Immigration and the Slippery Slope of Wage Reduction for All Canadians
I grew up believing that in Canada that I could be proud because it was a country that had opportunities, respect and, was for the most part, fair in how it treated people. We could be especially proud in Canada because we had employment standards that took into consideration protection of human rights. We could be assured some sense of equality with respect to wages and equal pay for equal work.
In the course of a few short years with the rapid expansion of the Temporary Foreign Worker Program, we have lost ground on workplace protections and standards for all because the rules are being bent to the point of no return. Now, rules and policies appear to be segregating workers by status which is an immigration matter. In particular, I am referring to the latest changes announced April 25, 2012 to accelerate Labour Market Opinions (LMO) in 10 days for Canadian employers. Canadavisa website clearly outlines that the employers that qualify for this accelerated LMO must:
- Have been issued at least one positive LMO in the previous two years;
- Have a clean record of compliance with the LMO program within the last two years;
- Not have been the subject of an investigation, infraction, or serious complaint, and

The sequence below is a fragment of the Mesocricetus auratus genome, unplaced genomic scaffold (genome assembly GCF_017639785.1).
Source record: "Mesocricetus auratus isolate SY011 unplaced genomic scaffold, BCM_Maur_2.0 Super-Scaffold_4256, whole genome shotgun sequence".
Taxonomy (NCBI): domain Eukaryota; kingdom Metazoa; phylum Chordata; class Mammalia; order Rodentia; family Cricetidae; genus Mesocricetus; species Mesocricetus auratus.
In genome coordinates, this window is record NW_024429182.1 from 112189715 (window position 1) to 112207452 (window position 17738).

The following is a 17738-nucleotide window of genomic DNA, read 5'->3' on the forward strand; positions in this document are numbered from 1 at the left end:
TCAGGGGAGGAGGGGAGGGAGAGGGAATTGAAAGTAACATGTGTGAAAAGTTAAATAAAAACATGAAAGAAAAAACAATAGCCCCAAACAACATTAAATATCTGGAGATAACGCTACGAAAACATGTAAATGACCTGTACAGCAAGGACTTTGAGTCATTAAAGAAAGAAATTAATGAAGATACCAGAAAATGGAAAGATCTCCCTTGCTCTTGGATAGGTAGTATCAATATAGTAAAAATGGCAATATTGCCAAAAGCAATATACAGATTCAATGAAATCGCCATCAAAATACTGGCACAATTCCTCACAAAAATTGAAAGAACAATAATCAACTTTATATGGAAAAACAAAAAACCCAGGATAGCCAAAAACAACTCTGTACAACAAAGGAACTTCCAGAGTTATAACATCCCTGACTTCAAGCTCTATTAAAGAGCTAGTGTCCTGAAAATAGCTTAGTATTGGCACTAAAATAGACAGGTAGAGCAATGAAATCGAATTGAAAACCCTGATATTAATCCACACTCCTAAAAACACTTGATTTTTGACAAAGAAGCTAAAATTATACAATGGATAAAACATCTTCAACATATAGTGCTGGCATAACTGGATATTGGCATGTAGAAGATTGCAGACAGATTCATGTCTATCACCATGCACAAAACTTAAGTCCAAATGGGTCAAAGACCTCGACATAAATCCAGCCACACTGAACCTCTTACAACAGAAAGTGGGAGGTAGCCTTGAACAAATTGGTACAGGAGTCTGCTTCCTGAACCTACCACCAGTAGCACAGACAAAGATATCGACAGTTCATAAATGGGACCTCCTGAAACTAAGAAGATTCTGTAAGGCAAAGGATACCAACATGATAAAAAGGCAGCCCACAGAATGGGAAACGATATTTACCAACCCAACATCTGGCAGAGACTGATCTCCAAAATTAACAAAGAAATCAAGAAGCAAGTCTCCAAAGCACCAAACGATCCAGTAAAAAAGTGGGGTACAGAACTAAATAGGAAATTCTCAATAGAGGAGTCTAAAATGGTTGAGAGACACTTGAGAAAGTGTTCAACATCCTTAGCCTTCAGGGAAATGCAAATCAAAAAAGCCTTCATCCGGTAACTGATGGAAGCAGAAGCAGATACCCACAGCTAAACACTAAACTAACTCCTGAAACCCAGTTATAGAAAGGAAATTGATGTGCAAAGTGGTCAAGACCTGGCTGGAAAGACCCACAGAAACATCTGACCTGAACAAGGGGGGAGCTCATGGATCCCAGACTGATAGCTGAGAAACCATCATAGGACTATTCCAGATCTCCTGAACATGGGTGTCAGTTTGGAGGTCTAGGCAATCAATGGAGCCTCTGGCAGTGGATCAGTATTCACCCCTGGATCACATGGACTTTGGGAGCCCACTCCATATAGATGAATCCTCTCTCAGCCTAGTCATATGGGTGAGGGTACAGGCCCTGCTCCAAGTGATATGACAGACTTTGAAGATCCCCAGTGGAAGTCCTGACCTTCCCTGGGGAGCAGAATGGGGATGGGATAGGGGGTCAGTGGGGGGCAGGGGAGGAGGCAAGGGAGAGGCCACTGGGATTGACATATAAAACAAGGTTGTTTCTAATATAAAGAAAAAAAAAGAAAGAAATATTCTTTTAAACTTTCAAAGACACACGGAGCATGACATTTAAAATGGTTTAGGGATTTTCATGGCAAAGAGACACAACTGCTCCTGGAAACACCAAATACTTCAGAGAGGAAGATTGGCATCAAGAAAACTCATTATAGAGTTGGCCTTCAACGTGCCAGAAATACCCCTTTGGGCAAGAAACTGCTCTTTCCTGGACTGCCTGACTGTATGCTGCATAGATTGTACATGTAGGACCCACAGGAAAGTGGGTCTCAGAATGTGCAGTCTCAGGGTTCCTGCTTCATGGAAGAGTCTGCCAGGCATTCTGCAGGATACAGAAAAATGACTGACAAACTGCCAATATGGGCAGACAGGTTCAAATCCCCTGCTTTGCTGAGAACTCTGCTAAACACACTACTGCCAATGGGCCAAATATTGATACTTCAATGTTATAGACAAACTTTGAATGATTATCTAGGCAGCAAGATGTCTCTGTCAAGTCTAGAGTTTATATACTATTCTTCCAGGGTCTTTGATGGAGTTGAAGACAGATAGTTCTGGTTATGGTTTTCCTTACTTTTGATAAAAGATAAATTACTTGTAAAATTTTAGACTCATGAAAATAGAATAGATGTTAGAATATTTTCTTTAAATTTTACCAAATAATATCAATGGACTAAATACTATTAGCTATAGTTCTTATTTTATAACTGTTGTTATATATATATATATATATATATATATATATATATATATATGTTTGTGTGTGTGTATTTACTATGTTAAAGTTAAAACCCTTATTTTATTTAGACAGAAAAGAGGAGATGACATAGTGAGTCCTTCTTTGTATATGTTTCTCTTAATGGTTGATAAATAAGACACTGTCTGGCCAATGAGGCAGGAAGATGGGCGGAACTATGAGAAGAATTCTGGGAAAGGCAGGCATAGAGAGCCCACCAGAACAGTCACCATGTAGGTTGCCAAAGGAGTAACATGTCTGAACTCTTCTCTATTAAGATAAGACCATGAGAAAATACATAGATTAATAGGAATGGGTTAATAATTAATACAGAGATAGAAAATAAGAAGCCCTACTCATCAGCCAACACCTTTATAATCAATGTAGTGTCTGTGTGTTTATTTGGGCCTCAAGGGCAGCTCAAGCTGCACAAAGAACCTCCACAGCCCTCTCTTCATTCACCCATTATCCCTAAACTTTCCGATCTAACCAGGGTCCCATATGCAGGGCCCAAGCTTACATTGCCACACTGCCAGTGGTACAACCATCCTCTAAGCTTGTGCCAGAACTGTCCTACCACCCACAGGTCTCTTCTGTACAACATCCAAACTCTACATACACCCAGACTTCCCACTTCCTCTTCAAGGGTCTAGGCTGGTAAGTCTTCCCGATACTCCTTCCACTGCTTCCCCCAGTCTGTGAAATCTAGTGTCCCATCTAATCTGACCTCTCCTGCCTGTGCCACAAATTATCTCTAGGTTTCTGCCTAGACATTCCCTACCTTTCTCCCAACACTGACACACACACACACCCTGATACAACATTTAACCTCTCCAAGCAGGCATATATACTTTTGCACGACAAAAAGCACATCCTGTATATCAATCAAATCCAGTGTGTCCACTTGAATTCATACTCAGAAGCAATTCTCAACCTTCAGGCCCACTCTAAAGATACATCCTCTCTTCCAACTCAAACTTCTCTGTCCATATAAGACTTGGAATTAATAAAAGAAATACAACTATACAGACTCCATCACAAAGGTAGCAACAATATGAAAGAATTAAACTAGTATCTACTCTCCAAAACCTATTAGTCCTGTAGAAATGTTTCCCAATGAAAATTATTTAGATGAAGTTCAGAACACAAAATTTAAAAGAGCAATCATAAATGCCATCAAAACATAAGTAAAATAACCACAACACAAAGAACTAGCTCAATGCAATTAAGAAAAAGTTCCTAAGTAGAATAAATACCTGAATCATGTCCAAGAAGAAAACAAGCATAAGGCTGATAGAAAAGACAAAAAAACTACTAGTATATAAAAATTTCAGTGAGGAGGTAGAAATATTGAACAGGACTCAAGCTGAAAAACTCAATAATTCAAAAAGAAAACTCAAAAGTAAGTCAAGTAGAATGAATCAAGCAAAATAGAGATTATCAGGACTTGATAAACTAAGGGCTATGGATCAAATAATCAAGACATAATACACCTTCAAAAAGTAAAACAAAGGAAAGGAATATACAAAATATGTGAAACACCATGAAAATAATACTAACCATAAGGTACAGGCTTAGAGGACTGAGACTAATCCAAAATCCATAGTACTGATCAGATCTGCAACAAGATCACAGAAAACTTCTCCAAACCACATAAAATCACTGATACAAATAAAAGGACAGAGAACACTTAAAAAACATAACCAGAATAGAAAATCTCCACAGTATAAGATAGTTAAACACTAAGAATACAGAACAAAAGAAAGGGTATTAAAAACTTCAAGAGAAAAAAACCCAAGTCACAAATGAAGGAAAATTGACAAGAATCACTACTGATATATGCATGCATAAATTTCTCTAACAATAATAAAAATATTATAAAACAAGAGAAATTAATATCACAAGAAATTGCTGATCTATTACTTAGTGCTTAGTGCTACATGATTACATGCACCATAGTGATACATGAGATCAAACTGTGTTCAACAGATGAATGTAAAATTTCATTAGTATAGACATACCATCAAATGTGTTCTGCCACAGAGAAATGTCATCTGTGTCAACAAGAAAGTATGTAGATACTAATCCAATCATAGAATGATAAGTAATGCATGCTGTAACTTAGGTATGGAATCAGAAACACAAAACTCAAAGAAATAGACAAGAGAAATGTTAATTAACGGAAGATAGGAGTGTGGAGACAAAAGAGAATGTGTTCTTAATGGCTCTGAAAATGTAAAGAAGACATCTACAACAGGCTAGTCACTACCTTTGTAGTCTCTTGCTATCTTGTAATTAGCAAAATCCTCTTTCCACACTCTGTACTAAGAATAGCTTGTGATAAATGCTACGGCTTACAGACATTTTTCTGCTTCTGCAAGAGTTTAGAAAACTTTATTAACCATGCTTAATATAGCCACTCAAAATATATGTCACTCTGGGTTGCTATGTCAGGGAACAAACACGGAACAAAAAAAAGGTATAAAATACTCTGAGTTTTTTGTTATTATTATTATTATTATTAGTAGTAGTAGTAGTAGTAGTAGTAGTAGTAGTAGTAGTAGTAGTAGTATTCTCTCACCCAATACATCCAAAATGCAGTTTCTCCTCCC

- Not have any unresolved violations or contraventions under provincial laws governing employment and recruitment.
This announcement sounds wonderful for getting people working and getting jobs done, but this announcement came with an unexpected and unprecedented twist. The federal government introduced a wage reduction for skilled foreign workers up to 15 percent below the average local wage for that work.
To date Temporary Foreign Workers and employers have had to enter into contracts and jobs that offer prevailing wages. This wage reduction is the beginning of a slippery slope to a wage reduction that can already be seen in many business and companies around the country that already hire foreign workers. Sometimes employers pay foreign workers in Canada less than the salaries in their contracts, or hire them for their skills, but place them in jobs at a lower skill level, pay them less, yet reap the benefits of their actual skills. This is especially true in jobs related to the trade industry where trade certification is hard to attain in Canada and where employers benefit from cheap labour. Now wage reduction is legal. It can only lead to lower pay for all immigrant workers in Canada because it erodes standards.
I don’t have the real answer as to why this wage lowering took place, but we can see that temporary foreign workers in Canada will be making less money than other workers doing the same job. How can this be happening in Canada? There is an erosion of standardized practices in employment and we are compromising the foundations of rights and freedoms we have fought so hard to put in place. If someone can offer one valid reason for why wages should be lowered for specific groups of people based on status, I am willing to listen.
Please read The Globe and Mail Blog by Armine Yalnizyan: “Changes to immigration policy could transform society” May 3, 2012 for a more comprehensive story.